Watch CBS News

Tracy neighborhood concerned after Corral Fire burns too close for comfort: "A wake-up call"

Recent fires lead to evacuation route worries in Tracy
Recent fires lead to evacuation route worries in Tracy 02:50

TRACY -- Homeowners in one area of the San Joaquin County city of Tracy are calling on city leaders and developers to expand the number of entry and exit points to their neighborhood in case of emergency.

Tracy Hills, a 1,850-acre resort-style residential development as described on the Integral Communities website, will have 5,980 single-family homes when it is complete. The neighborhood entrance that sits off of Corral Hollow Road in Tracy, near the site of the 14,000-acre Corral fire, has only one paved entrance and exit road.

This is a problem, according to some homeowners, who fear that with one paved road in and out, evacuations in the event of a fire would be devastating.

"I feel that the events from this past weekend was a huge wake-up call," said Stephanie Pino, a Tracy Hills homeowner for two years.

Pino said the concern of what to do in an emergency, not just fire, started when her family moved into the neighborhood. That's when she said she started contacting the HOA, Tracy city leaders and developers. Others joined her, as reviewed by CBS13 in email and neighborhood chats.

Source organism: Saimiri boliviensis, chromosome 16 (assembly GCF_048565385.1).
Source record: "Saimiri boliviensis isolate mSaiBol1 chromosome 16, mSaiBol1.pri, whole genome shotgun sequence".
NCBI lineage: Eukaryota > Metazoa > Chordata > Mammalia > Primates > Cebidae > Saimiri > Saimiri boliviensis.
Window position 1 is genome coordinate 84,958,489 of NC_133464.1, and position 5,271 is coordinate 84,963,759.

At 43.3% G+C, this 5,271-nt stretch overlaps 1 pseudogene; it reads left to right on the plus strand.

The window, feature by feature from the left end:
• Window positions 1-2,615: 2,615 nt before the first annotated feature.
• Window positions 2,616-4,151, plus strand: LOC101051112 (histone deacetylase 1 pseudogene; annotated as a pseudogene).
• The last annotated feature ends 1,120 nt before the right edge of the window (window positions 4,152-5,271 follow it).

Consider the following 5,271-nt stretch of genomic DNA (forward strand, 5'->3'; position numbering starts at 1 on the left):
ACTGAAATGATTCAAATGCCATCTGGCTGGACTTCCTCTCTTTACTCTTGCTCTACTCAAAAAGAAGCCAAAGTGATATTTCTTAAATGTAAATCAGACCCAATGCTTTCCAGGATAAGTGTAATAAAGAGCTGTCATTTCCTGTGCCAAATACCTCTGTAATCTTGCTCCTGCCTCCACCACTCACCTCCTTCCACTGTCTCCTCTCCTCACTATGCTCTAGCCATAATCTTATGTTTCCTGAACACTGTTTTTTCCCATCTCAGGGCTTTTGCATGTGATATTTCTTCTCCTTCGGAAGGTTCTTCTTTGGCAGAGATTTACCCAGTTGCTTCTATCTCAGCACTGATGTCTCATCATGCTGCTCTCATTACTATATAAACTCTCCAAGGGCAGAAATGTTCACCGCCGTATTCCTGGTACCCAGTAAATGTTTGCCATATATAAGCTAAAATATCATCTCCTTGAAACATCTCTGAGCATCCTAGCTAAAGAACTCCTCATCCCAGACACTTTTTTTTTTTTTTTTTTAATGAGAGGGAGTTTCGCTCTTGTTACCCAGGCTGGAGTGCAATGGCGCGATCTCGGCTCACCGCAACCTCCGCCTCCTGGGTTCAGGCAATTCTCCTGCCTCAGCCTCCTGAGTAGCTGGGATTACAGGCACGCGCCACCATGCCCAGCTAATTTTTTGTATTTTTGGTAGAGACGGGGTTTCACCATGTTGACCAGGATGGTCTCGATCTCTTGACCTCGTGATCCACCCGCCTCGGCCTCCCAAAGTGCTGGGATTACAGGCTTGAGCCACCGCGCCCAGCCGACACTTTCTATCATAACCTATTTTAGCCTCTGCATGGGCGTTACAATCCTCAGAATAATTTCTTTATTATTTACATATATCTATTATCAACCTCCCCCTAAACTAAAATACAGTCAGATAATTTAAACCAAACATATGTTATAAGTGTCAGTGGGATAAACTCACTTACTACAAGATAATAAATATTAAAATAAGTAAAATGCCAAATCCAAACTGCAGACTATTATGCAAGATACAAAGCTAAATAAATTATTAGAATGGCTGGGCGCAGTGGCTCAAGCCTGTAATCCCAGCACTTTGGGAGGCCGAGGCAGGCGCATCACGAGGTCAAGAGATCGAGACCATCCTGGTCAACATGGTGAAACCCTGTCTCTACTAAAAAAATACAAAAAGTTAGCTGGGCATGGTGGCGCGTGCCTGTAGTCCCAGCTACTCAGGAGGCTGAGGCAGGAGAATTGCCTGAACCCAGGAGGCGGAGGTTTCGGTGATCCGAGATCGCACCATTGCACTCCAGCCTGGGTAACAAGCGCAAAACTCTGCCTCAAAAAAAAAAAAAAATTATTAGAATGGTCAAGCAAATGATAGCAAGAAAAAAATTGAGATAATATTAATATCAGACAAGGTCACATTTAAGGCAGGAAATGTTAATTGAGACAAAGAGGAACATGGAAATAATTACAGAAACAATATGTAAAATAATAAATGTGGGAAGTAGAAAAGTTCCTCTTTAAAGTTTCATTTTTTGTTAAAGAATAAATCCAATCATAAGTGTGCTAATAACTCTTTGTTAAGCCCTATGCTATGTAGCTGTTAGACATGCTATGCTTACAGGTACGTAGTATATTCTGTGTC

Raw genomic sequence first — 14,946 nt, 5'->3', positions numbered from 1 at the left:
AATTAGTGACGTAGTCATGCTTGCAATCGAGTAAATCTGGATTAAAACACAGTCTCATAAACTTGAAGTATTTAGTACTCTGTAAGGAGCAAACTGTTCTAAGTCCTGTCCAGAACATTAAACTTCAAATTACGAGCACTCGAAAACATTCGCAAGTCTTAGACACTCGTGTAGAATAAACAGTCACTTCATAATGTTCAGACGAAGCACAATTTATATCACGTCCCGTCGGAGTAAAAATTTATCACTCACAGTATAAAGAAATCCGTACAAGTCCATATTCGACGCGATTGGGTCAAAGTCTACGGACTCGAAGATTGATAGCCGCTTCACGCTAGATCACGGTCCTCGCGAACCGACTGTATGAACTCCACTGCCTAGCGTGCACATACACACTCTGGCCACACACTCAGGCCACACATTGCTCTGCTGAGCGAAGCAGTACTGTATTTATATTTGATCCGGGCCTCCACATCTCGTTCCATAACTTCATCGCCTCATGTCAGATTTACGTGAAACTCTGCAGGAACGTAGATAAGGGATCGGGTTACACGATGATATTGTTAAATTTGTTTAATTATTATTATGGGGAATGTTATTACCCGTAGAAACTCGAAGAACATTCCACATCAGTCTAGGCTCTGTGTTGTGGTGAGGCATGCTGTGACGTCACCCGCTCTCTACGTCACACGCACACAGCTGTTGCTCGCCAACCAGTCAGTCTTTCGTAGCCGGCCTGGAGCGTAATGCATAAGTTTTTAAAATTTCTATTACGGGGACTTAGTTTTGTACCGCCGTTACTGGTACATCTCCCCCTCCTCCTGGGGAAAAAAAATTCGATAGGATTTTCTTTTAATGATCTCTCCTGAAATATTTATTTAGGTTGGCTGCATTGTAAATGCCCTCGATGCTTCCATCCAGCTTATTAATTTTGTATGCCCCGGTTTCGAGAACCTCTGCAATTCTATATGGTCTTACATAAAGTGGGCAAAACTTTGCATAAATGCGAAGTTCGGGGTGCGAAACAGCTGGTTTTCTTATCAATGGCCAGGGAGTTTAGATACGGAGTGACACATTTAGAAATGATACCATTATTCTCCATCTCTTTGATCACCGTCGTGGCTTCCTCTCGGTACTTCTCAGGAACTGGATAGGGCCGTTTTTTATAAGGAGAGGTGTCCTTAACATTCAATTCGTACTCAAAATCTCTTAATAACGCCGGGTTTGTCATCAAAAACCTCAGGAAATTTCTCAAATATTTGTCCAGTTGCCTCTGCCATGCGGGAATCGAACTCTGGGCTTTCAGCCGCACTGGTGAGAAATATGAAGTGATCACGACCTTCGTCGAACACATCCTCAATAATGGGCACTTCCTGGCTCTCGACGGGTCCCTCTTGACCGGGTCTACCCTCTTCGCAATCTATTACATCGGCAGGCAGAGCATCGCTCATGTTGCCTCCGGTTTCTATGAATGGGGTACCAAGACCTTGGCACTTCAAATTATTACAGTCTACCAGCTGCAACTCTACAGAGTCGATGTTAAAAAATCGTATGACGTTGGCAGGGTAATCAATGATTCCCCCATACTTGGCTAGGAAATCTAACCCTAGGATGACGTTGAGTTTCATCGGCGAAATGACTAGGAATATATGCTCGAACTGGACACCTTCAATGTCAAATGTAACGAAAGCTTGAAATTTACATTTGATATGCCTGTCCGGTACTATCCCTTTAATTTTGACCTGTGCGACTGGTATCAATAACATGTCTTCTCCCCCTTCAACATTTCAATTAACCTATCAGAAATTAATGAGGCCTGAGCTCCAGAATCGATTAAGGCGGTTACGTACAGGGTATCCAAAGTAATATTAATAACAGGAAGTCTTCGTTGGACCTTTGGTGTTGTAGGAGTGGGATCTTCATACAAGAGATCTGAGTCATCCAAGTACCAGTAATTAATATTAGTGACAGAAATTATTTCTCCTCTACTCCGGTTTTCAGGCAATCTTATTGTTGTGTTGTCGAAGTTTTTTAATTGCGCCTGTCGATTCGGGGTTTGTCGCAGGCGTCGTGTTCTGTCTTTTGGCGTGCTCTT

Technically, there are two exits, but the second option is for emergency vehicles only—unpaved and locked by a gate. Although law enforcement would be able to open the gate in the event of an emergency, some homeowners have expressed concerns that in the event of an emergency, they are not able to evacuate on their own other than the one-way road at the front of the development.

"We need more than one entry and exit point from this community," Pino said.

Tracy City Councilmember Matteo Bedolla said he expressed concerns about the number of entry and exit points in this development as far back as 2020 before he was an elected official.

"I would say that this is definitely not just a public safety issue as well as a transportation issue, but because it's a public safety issue, it really should be number one for anyone who's in the business of serving the public," Bedolla said.

Since he first voiced concerns, Bedolla said a fire station was built in the Tracy Hills neighborhood—something he calls a step toward safety.

"We don't have a police substation in that section of town. We had the fire station by then, but there was just so much missing. We don't have much on that in the area of town, no commercial, no retail. So, in building those homes you are creating a demand that you must be able to serve," Bedolla said.

Pino said she could see flames from the Corral Fire from the windows of her home but never had to evacuate. "What ifs" run through her mind now, hoping that along with the Phase 2 building of Tracy Hills, improvements to the entry and exit points will be made across the neighborhood.

View CBS News In
CBS News App Open
Chrome Safari Continue
Be the first to know
Get browser notifications for breaking news, live events, and exclusive reporting.